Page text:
By: Bob Brett
Date: November 11, 2004
Autumn is here and resistance is futile. Nights are colder, days are shorter, and the cottonwoods have turned yellow.
Yellow. Not gold, and never orange or red. Even at the height of fall, local cottonwoods and alders add only small dashes of colour to Whistler’s hillsides. For a proud Canadian steeped in the images of Tom Thomson and the Group of Seven, something’s missing.
Back east, autumn’s brilliant oranges and reds inspire artists, poets, and tourism marketing boards. That’s why you don’t need to be Dudley Doright to deduce the red maple leaf on Canada’s flag was chosen by an easterner. Especially since the stylized leaf represents a sugar maple, a tree famous for turning fiery red in fall and not often found west of the Ontario-Manitoba border. (There’s a historical irony in the truth. The maple leaf was adopted as the symbol of Quebec’s nationalist St. Jean-Baptiste Society in 1834.)
Without the east’s colourful mix of maple, birch, beech, and oak, autumns in the Coast Mountains aren’t notably picturesque or paintable. In fact, with the exception of the cottonwoods and alders (and some planted aspens and eastern maples), things here look pretty much the same year-round. The conifer-dominated forests remain evergreen.
So what gives? Why are our forests so dominated by conifers? The answer is complex (another way of saying I don’t know for sure) and combines geology, glacial history, soil, and climate.
The Coast Mountains are comprised mostly of acidic bedrocks, especially granites and granodiorites. Acidic rock and recent deglaciation result in young, acidic soils (mainly Podzols) which favour conifers over deciduous trees.
But there’s a chicken-and-egg aspect to this explanation. What came first: acidic soil, or plants causing acidic soil? Our two dominant plant families, the pines and heaths (Pinaceae and Ericaceae), both thrive on acidic, low-nutrient soil. Both also produce nutrient-poor litter which acidifies the soil. In contrast, deciduous trees produce leaves which tend to reduce soil acidity and increase soil nutrients.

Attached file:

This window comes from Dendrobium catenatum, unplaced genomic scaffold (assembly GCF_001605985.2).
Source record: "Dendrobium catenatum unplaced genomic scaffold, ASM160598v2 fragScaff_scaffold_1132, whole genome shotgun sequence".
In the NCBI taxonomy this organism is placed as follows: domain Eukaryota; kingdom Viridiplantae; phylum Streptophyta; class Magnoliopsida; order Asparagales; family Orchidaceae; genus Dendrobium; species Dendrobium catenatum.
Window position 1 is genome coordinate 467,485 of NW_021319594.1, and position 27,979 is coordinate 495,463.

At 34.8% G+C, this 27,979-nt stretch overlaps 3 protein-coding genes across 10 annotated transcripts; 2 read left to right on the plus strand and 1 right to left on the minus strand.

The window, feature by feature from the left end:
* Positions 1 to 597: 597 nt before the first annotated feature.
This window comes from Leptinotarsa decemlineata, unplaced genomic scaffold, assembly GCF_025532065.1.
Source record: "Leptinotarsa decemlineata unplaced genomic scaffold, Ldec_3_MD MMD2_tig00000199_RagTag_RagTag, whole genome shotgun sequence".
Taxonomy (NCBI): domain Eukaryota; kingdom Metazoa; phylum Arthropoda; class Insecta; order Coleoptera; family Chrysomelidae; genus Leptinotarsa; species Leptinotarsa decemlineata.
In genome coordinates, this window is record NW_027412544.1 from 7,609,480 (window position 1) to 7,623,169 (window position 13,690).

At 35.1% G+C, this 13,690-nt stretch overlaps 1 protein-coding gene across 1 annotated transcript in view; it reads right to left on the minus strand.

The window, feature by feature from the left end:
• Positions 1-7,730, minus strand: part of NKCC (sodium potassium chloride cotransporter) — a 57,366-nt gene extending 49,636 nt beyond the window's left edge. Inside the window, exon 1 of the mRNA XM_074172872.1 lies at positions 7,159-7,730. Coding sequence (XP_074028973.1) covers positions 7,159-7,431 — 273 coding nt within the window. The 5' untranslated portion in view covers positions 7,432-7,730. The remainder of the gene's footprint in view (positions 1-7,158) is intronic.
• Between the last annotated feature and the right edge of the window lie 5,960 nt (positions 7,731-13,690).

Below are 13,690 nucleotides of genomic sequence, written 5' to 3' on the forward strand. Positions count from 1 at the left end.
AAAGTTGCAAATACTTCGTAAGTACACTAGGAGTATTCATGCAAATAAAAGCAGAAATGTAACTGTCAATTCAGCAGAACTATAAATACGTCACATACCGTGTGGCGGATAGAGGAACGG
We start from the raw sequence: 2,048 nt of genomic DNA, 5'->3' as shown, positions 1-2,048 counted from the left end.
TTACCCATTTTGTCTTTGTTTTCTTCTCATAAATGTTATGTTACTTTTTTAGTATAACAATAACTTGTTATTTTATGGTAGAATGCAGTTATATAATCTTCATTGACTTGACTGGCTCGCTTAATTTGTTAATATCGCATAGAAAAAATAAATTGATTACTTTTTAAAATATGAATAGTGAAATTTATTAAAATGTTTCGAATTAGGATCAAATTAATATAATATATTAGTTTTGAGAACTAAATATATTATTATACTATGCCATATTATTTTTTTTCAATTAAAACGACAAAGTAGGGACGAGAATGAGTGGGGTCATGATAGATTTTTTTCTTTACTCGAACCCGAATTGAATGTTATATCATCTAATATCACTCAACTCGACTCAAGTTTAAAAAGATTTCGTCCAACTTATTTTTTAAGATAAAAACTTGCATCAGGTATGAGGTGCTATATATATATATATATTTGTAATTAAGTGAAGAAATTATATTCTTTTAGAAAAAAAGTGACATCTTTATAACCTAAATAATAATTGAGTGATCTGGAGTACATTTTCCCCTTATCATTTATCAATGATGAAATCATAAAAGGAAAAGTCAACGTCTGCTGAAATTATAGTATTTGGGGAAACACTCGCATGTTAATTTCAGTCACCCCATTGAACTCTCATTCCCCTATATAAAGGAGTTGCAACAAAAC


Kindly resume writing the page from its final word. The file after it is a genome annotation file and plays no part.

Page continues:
Our climate also contributes to the dominance of conifers. Whistler skiers are intimately familiar with wet snow measured in cementimetres. The rain-soaked snowpack develops early and insulates the ground from freezing. Unfrozen soil allows conifers to photosynthesize while deciduous trees are leafless. In spring, a conifer can start photosynthesizing even while its base is covered by snow.
Whatever the exact cause, we are rich in conifers and poor in deciduous trees. And the west’s conifer-dominated mountains apparently didn’t impress the Group of Seven much. When some of the Group, justifiably famous for their faithful representation of the beauty and warmth of eastern fall colours, visited the Rockies in the 1920s, they painted a cold and remote place. Just check Lawren Harris’ stark, foreboding shapes rendered in cool blues and whites, dark greens, and black.
We obviously view our mountain landscape differently. And, though the display is more subtle, our so-called evergreen forests offer a fall beauty of their own. Here it’s the shrubs that provide most of the colour: huckleberries, dogwoods, and a host of other species dapple crimsons and oranges into forest openings, subalpine meadows, and streambanks. And even though our autumn landscapes never graced the canvasses of the Group of Seven, that needn’t stop you from toting your palette and easel into the woods to create your own Canadian classic.